Wednesday, April 18, 2018


Sometimes I cry when I rake the leaves or walk the dog or clean the house. I don't cry because I am sad. It's a release for moments when I want to scream or quit. There have been many occasions when I have yelled out, "I cannot fucking believe this is my life!"

The frustration comes in the unexpected and unpredictable moments. Change occurs. A shift in the trajectory of my mother's disease creates a split second of chaos that spirals quickly into a mini disaster and I want to scream or quit but instead, I just cry.

I don't need comfort or a hug or help making dinner. I need to become a mind reader so I can peer into my mother's brain and see the disconnects that cause the forgetfulness and the failures; so I can fix stuff before it happens.

For months, mom has been getting sick all of the sudden. She has a seemingly good day and then, without warning, she is nauseated and vomiting. It took a number of occurrences and months of seeking answers to discover that she wasn't eating.  She was going all day without eating. Dad made sure she took her pills but didn't make sure she ate. The medicine made her sick and created a number of other side effects like insomnia that would keep her up ALL night. Usually when we say we didn't sleep all night, we mean we only got a few hours of sleep. But when my mom is up all night, she does not sleep one minute. And that causes a more rapid deterioration of the brain.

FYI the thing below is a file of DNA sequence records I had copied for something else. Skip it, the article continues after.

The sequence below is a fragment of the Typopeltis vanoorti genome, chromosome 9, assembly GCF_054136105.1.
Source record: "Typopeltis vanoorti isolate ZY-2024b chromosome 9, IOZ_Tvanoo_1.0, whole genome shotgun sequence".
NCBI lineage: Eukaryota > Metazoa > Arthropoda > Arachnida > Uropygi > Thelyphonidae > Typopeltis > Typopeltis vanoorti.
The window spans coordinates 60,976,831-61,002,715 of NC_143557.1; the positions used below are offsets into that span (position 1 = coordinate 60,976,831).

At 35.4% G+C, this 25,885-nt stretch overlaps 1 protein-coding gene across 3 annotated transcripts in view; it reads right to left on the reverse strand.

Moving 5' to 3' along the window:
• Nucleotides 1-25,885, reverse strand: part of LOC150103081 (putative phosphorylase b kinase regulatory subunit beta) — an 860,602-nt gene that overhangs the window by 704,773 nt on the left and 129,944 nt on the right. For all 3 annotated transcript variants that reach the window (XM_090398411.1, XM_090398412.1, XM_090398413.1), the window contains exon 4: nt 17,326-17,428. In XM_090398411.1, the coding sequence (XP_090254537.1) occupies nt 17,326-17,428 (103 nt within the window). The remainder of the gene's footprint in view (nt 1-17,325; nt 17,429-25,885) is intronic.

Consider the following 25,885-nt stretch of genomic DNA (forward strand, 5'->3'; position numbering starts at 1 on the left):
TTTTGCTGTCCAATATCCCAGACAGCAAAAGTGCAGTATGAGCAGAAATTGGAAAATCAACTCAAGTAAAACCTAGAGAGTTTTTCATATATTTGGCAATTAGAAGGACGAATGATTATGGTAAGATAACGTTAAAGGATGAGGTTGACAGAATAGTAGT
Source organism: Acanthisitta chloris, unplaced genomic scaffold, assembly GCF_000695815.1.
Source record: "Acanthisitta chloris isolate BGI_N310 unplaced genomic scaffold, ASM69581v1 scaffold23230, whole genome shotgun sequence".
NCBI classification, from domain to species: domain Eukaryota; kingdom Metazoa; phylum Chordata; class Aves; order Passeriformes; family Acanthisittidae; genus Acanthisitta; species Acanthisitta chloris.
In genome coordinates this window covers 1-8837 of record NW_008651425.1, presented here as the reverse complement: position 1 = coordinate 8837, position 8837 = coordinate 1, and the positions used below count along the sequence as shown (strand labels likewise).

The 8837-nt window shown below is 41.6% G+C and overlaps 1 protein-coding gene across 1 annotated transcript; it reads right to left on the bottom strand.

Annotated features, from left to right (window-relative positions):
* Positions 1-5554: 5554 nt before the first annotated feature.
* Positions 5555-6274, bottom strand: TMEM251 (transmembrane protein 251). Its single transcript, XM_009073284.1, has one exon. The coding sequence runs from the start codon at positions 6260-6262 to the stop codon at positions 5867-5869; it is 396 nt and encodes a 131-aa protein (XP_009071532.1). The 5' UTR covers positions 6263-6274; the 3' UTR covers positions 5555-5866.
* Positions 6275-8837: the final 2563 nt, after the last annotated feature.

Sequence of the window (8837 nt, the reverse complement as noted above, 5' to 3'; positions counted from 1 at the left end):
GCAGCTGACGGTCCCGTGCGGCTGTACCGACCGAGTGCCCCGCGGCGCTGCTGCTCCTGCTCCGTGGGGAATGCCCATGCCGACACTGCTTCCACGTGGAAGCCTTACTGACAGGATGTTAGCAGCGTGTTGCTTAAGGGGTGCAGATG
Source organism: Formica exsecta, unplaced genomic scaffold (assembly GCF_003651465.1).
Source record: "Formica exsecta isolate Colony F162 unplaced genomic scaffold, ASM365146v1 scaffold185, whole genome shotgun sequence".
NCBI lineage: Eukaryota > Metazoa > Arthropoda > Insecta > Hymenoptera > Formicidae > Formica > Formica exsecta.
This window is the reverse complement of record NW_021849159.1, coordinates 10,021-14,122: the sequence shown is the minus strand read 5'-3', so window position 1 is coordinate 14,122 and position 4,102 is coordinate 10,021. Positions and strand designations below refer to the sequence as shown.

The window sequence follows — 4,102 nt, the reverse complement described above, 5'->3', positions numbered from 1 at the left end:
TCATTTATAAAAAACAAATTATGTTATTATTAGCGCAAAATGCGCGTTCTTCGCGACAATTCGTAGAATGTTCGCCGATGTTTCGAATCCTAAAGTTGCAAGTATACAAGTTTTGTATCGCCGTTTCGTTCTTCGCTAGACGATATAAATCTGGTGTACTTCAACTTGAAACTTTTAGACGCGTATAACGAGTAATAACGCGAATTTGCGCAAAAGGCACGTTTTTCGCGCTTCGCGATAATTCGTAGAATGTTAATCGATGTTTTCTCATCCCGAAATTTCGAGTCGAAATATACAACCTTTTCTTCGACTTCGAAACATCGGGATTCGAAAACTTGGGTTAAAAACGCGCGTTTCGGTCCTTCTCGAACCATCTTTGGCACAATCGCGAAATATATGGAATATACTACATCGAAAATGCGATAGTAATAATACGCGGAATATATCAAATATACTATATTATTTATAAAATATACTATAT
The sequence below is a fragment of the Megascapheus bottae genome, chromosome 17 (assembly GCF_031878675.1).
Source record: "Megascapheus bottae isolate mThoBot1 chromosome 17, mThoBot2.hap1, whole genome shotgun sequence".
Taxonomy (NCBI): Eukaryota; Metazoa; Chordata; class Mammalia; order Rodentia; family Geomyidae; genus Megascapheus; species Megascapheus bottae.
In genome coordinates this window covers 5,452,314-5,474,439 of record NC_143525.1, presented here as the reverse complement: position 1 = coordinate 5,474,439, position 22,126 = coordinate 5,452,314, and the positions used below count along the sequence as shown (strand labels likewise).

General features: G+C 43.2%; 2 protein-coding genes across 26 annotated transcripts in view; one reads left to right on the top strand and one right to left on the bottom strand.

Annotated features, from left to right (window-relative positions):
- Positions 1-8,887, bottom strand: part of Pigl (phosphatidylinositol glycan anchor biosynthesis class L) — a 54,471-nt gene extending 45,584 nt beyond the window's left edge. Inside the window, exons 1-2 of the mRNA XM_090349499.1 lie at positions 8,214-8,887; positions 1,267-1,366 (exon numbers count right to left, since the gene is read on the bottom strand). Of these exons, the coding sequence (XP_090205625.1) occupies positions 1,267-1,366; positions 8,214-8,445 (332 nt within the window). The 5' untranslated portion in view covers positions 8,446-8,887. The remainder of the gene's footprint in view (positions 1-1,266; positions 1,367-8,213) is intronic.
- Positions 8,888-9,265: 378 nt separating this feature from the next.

One issue resolved. So many more ahead. Probably more tears as well.

Monday, March 19, 2018

Entering A New Phase of Alzheimer's

The call came three weeks ago. My uncle, who is in a nursing home designed to care for Alzheimer's patients, lost his ability to speak. Growing concern for his inability to communicate caused his dear friend and caregiver to pick up the phone and share the news.

With the call on speaker phone, my dad attempted to chat with his brother, who is younger by six years. My uncle stayed silent on the other end. My uncle's friend Henry, another priest and Franciscan monk who studied with my uncle and knew him for roughly 45 years, responded instead. He encouraged my uncle. "John, do you want to say hello to your brother?" Henry prompted to no avail.

Finally, I spoke, "Hello, Uncle John!" Henry reported that my uncle's face brightened as a broad smile spread across it.

"Do you know what Tuesday is?" I asked.

"No," Uncle John finally responded.

"It's my birthday!" I proclaimed.

"Oh!" He replied again.

Henry interjected again, "Do you want to sing "Happy Birthday?"" And, together, Uncle John and Henry sang "Happy Birthday" to me.

We decided after that conversation that a visit to Wisconsin was imperative, even if the seven hour drive had to take place in driving snow. It would be March after all, and Wisconsin winters were never as forgiving as they had become in St. Louis, Missouri.

So, last Friday, we loaded up the car and drove to Manitowoc, WI. After spending Friday night arguing with one another and going to dinner, We visited Uncle John three times: twice on Saturday and once on Sunday morning. Our time with him proved as heart wrenching as it was lovely.